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The curious state of medical ethics in the UK

The UK’s Medical Research Council funded a long-running study that watched HIV-positive men and women in Masaka, Uganda, who didn’t know they were infected, pass HIV to unsuspecting spouses. The same study asked adults who didn’t know they were infected to come to a clinic every three months so a doctor (who didn’t know they were infected) could see how they got sick and died of AIDS. The doctor had no drugs to treat HIV infection.

Leading medical journals have been silent about that and other ethical outrages perpetrated on Africans in the name of HIV research and prevention.

So it’s good to see Lancet Infectious Diseases, a leading medical journal published in the UK, pay some attention to ethics. Specifically, an editor’s note in the March 2014 issue suspects an unnamed reviewer to have committed a “breach of ethics”[1] by leaking an article [2] under review to an organization that put it on the web.

But was the leak unethical? Consider what was leaked.

The leaked article is a revised draft of a still-secret document that reviews evidence of the effect of Depo-Provera (hormone) injections for birth control on women’s risk to get HIV. The secret document was prepared by employees of USAID and the US Centers for Disease Control and Prevention. Because the document is still secret, we don’t know whether it could pass scientific scrutiny. The revised and published version, with serious methodological flaws,[3] concludes (p 806): “[A] causal effect [of Depo-Provera use on women’s HIV acquisition]…has not been shown.”

This conclusion is curious. Medical researchers accept that giving monkeys Depo injections increases their susceptibility to HIV-like virus.[4] Most studies that follow women to look for new HIV infections and ask about Depo find that women taking Depo are more likely to get HIV compared to women not taking Depo.[5]

The secret review was presented at a meeting organized by WHO in early 2012, bringing together 75 experts from 18 countries.[6,7] “The meeting was closed to the public. Invitees “were required to sign confidentiality agreements… They had to promise not to divulge anything that was said during the three days…”[8]

According to WHO, “The experts [attending the closed meeting] recommended that women living with HIV, or at high risk of HIV, continue to use hormonal contraceptives to prevent pregnancy.” Because WHO swore attendees not to talk about the meeting, there is no record of attendees’ support or opposition to that statement. Less than a month after the experts meeting, WHO recommended that “women…at high risk of HIV can safely continue to use hormonal contraceptives to prevent pregnancy.”[9]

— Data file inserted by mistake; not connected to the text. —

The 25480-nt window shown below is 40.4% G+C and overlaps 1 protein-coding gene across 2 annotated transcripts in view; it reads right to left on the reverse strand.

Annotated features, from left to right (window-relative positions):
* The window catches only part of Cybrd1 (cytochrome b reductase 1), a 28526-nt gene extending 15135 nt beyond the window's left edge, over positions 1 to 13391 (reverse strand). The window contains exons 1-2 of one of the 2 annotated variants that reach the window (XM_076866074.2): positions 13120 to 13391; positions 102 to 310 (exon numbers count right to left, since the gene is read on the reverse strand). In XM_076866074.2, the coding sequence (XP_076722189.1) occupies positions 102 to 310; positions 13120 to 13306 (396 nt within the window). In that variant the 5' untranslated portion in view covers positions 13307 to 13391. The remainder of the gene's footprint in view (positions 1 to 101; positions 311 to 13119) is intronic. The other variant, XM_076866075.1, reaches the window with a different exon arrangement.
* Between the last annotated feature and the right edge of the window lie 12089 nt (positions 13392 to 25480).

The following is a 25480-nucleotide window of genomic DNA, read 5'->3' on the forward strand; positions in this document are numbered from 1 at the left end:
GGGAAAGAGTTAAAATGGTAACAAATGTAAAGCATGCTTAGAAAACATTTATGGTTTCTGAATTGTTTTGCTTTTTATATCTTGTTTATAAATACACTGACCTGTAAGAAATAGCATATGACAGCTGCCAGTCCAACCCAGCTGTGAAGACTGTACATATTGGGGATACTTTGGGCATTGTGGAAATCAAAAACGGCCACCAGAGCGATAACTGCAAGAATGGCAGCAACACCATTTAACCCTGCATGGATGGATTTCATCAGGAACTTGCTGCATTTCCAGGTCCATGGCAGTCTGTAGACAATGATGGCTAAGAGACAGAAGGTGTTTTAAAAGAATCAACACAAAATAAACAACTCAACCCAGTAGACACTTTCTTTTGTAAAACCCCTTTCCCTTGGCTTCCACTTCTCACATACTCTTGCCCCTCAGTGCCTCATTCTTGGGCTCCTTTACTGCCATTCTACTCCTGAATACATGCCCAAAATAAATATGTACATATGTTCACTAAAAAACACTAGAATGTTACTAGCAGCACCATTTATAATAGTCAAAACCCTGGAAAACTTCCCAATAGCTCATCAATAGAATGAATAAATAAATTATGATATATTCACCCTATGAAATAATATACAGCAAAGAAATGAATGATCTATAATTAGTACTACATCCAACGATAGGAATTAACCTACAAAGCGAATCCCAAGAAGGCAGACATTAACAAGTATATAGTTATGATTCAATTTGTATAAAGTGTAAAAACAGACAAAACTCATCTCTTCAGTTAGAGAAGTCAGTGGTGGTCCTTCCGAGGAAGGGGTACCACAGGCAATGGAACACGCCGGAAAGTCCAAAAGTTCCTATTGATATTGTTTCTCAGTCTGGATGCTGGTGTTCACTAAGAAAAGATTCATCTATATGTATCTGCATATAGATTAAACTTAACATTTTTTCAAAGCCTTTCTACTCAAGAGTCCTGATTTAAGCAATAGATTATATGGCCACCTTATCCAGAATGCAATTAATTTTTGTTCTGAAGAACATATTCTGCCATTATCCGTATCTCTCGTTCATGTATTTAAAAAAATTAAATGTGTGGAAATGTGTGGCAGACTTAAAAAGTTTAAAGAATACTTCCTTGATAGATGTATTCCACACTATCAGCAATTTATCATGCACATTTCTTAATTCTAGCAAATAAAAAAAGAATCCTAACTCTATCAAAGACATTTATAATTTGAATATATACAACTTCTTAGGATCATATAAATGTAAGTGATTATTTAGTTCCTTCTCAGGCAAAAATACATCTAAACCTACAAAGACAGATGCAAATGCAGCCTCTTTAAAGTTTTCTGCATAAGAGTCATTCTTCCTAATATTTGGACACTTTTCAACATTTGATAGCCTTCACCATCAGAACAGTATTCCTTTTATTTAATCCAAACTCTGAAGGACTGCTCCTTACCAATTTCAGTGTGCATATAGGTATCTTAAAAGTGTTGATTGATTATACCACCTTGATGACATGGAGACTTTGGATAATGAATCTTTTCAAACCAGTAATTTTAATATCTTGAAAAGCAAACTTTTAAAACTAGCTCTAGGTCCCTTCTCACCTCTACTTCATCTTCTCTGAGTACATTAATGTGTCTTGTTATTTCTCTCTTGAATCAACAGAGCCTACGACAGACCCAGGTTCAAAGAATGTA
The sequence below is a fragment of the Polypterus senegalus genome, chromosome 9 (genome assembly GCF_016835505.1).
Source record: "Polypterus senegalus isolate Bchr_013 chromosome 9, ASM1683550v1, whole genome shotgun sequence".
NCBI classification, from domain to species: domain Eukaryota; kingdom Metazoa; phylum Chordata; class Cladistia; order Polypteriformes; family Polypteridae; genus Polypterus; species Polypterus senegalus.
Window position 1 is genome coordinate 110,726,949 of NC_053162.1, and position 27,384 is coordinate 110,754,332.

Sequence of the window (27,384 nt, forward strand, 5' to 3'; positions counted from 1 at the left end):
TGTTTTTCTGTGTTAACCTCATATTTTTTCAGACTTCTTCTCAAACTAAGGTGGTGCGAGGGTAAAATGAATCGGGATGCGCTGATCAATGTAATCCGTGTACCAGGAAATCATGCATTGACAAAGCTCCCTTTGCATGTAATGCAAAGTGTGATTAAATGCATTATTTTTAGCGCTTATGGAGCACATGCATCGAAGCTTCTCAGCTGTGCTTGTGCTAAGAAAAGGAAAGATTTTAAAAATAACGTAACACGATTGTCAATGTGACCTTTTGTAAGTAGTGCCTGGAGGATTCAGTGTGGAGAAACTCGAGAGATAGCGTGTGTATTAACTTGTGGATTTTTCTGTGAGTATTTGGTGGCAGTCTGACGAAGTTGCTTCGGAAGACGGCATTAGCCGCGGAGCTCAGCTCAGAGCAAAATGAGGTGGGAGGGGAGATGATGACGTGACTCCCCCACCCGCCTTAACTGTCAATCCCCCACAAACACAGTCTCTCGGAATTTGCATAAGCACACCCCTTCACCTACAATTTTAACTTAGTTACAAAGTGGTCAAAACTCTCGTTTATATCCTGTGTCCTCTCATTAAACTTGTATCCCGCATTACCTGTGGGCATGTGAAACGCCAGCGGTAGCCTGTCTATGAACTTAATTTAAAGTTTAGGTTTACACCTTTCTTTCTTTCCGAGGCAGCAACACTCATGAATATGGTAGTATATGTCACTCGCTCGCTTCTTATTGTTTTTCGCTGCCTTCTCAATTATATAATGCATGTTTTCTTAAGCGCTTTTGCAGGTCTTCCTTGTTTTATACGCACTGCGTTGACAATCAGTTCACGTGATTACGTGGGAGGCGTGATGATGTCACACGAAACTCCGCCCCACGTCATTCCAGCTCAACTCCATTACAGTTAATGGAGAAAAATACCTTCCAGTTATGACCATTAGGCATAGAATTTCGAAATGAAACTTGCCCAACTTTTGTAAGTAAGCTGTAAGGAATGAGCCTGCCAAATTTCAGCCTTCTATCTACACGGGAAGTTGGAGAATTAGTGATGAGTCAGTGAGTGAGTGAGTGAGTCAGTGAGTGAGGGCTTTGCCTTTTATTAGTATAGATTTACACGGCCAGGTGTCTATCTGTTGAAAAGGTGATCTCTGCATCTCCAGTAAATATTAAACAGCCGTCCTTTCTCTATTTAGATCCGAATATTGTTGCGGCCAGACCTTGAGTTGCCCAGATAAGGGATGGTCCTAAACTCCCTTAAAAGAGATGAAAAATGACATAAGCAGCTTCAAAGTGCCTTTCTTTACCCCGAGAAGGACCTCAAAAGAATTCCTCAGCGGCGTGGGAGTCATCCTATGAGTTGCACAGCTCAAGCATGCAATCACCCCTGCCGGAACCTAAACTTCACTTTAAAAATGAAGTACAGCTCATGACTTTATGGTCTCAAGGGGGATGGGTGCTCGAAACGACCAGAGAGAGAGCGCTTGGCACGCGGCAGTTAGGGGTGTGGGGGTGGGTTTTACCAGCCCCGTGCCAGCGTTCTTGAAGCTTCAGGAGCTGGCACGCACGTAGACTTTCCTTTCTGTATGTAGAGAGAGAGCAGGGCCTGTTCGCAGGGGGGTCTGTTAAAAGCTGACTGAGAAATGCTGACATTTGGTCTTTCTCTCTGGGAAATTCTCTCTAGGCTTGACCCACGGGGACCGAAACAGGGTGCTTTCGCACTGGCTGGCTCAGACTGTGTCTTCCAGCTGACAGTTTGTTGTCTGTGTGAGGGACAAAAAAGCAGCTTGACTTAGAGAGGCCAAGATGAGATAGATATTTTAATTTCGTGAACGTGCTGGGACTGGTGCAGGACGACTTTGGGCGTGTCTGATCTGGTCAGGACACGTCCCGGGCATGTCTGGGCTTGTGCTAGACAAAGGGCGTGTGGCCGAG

With this recommendation, WHO urges health professionals to violate women’s human rights. According to the UN, “Failure to provide information, services and conditions to help women protect their reproduction health…constitutes gender-based discrimination and a violation of women’s rights to health and life.”[10] Similarly, the World Medical Association’s Declaration of Lisbon on the Rights of the Patient states: “Every person has the right to health education that will assist him/her in making informed choices about personal health and about the available health services.”[11]

Who currently controls the secret document? Lancet Infectious Diseases did not publish the draft document as submitted, but rather participated in review and revision. Is that an ethical violation – withholding from women the information used to develop birth control recommendations?

How is it that none of the 75 technical experts sworn to secrecy have leaked the document? Do they consider their promise to WHO to keep the paper secret to over-ride their ethical obligations as health care professionals to tell women about health risks?


1. McConnell J. Editor’s note. Lancet Infectious Diseases 2014; 14: 182. Available at: (accessed 10 May 2014).
2. Polis and Curtis. Use of hormonal contraceptives and HIV acquisition in women: a systematic review of the epidemiological evidence. Lancet Infect Dis 2012; 13: 797-808. Available at: (accessed 10 May 2014).
3. The review of evidence excluded two studies that met the review’s stated criteria for inclusion but disagreed with the review’s conclusion (Malawi 2003-05 as reported in Kumwenda et al, Clin Infect Dis 2008, vol 46, pp 1913–20; and South Africa, as reported in Wand et al, AIDS 2012, vol 26, pp 375-380).
4. Highleyman L. ICAAC 2013: Tenofovir vaginal ring protects monkeys on Depo-Provera against HIV-like virus. 13 September 2013. Available at: (accessed 13 May 2013).
5. Don’t Get Stuck with HIV. Hormone injections increase women’s risk to get HIV. Available at: (accessed 13 May 2014).
6. WHO. WHO to issue guidance on hormonal contraceptives and HIV. WHO Media Center Statement 3 February 2012. Available at: (accessed 10 May 2014).
7. WHO. WHO upholds guidance on hormonal contraceptive use and HIV. Media Center Notes for the Media. 16 February 2012. Available at: (accessed 10 May 2014).
8. Donovan P. The UN’s gag order on reproductive health. AIDS-Free World, 13 February 2012. Available at: (accessed 10 May 2014).
9. WHO. WHO upholds guidance on hormonal contraceptive use and HIV. Media Center Notes for the Media. 16 February 2012. Available at: (accessed 10 May 2014).
11. World Medical Association. 2005. Declaration of Lisbon on the Rights of the Patient. Ferney-Voltaire, France: WMA. Available at: (accessed 18 August 2012).

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